I don’t have many (high) expectations for Mother’s Day. As long as I can get a nap (the height of luxury) and, if possible, avoid cooking all day, then I can end the day relatively satisfied.
Why is it, then, that I come to the end of most Mother’s Days feeling like a horrible, unappreciated mom?
Yesterday was going fairly well…It started with a dozen roses on Saturday night, and then I was ordered to stay in bed after my alarm went off while my husband and youngest son conspired to cook me a “surprise” breakfast (AJ was sorely disappointed when he discovered that Daddy had let the surprise slip when he asked me what I’d like for breakfast).
I had requested my no-fail waffles, but didn’t realize before hand that CandyMan had never made the batter. He made two fatal mistakes: he used only all purpose flour instead of mostly wheat and he added extra milk because the batter was too “thick.” They weren’t horrible, but they weren’t “my” waffles. The good part, though? I had a sit-down, hot breakfast with my whole family.
I opened my one (non-roses) present – candy (I really have to remember to tell them which candies I want next year!) – and tried not to dwell on the fact that only one of my five children bothered to do anything for Mother’s Day. Apparently, they’re all too old for making cute cards with hand prints on them.
Church went well, especially towards the end when the men took over all of the classes and gave all of the women 20 minutes to sit, chat, and enjoy cheesecake. We drove home and I got ready for my nap.
I hadn’t fallen asleep yet when AJ came up to the bedroom, climbed up to snuggle with me, and ended up staying for some one-on-one time. I was happy to have him. We made some last plans for his upcoming baptism and then he asked to play a game on my iPad.
“No, not right now,” I said, calmly.
“Yes! I want to play that game. You’re mean if you don’t let me play!”
Wow, that escalated quickly. But I stuck with my first answer. “No, I’m going to try to take my nap now. Why don’t you go downstairs and read.”
“I HATE you, Mommy! I hate you!”
I’ve been a mother for enough years that this phrase tends to make me roll my eyes rather than run to the other room crying. Yesterday, AJ got the eye roll…but I was instantly done with him interrupting my nap time.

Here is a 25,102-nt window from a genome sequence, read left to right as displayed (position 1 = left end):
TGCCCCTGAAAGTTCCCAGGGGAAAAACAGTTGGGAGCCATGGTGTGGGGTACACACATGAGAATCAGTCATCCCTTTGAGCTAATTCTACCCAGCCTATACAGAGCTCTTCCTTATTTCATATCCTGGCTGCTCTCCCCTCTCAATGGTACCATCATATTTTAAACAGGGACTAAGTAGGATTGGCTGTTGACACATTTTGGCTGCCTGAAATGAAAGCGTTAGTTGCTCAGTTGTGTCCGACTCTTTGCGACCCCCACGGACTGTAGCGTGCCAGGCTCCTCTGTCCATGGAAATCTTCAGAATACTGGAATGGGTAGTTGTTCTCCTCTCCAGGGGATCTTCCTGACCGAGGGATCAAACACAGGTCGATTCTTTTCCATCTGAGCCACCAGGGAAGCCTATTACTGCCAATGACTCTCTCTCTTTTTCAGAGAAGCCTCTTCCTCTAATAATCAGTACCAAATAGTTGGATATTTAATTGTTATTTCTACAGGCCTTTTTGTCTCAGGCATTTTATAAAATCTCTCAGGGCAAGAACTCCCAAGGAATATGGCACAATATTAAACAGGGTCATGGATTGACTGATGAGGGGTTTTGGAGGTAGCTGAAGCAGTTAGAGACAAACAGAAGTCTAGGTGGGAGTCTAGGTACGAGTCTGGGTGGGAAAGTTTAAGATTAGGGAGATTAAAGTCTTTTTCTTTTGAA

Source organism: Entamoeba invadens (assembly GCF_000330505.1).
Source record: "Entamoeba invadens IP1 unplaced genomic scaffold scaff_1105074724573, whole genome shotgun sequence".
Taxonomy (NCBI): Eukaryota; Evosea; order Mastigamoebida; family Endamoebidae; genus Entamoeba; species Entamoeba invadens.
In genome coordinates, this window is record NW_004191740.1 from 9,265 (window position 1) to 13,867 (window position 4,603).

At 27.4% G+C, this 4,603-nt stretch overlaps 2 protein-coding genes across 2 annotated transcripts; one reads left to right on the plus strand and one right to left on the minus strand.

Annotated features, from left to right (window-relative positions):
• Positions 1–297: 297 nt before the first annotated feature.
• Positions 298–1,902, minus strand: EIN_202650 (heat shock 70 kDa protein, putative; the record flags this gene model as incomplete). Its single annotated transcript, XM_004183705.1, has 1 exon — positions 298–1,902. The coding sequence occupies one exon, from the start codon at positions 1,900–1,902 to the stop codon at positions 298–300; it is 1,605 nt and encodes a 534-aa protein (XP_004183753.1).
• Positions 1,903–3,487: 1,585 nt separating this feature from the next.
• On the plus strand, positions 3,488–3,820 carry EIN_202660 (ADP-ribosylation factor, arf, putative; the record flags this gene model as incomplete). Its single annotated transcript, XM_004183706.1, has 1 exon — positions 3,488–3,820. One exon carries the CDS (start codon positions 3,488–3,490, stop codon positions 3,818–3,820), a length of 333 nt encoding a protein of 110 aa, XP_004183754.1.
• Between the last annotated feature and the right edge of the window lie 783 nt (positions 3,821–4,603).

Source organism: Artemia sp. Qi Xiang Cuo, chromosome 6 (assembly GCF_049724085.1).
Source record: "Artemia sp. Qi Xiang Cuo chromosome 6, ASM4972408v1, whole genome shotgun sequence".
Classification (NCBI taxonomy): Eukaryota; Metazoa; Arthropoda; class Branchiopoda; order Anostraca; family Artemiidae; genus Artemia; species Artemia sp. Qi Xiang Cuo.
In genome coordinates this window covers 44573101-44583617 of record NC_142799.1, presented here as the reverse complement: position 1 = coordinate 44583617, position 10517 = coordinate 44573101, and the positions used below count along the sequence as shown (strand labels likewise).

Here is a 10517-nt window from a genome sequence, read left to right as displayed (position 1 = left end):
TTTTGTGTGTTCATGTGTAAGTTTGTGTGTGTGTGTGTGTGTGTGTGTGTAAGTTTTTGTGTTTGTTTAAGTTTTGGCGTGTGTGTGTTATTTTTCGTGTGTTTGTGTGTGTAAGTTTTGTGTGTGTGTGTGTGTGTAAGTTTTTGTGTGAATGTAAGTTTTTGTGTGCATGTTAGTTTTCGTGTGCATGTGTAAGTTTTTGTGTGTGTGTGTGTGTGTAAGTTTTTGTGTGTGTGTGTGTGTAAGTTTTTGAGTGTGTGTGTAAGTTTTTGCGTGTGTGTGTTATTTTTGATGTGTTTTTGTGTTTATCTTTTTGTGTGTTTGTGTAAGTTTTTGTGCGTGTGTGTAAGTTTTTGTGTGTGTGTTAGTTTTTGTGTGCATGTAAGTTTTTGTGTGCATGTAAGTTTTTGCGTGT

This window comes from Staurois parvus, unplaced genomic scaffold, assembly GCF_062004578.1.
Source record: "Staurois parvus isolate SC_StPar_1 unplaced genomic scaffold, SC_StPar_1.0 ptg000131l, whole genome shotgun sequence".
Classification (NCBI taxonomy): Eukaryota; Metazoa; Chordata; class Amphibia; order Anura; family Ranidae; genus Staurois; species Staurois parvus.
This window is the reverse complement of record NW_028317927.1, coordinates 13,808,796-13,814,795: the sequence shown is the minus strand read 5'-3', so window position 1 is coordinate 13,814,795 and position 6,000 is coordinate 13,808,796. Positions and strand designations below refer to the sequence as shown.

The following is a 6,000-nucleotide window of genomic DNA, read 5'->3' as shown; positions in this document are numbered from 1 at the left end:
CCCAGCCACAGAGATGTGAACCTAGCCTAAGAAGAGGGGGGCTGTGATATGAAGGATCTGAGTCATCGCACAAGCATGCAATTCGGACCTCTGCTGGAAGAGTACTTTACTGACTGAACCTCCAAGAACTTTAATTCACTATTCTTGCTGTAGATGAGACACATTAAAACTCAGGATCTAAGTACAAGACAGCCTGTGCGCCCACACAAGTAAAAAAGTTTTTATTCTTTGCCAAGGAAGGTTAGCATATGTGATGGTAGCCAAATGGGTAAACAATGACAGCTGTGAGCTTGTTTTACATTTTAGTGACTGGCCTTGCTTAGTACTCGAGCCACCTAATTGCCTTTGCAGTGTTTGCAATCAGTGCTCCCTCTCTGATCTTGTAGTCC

Unfortunately, he wasn’t done.
“I hate you, Mommy,” he said as he grabbed a dollar bill off the desk and started scrunching it up in his hands. The money made my blood boil a bit and I hopped out of bed to stop him. He saw me coming and scooted quickly to his room, where he barricaded himself behind his door. I got the door open and demanded that he give me the dollar. Whining and yelling at me, he finally showed me where he had thrown it. I picked the dollar up about the same time that he picked up the basket full of clean, folded socks. Holding it high over his head, he threatened to dump it out.
At this point, all I could think about was how quiet the house was. Why in the world was no one coming to Mom’s rescue on Mother’s Day?
The socks did, indeed, get dumped. I grabbed him from his bed, where he had fled this time, and ordered him to pick them up. He refused and instead laid another big one on me:
“Why are you being so MEAN on Mother’s Day?”
I shot back with, “Shouldn’t I be the one asking that question?”
I gave up. I tried going to sleep, but my heart was pounding too fast for sleep to come, so I ended up reading a book instead. 10 minutes later, I walked downstairs, where I found AJ looking out the front window, waiting for Dad to come back from a Mother’s Day flower delivery to some other local moms.
Being a Mom is hard work. I love that we have a day to celebrate the moms in our lives, and I certainly love my own mom (and mother in law – I’ve been blessed). But I think Mother’s Day is too much pressure. I’m kind of glad I don’t have to go through Mother’s Day for another year.
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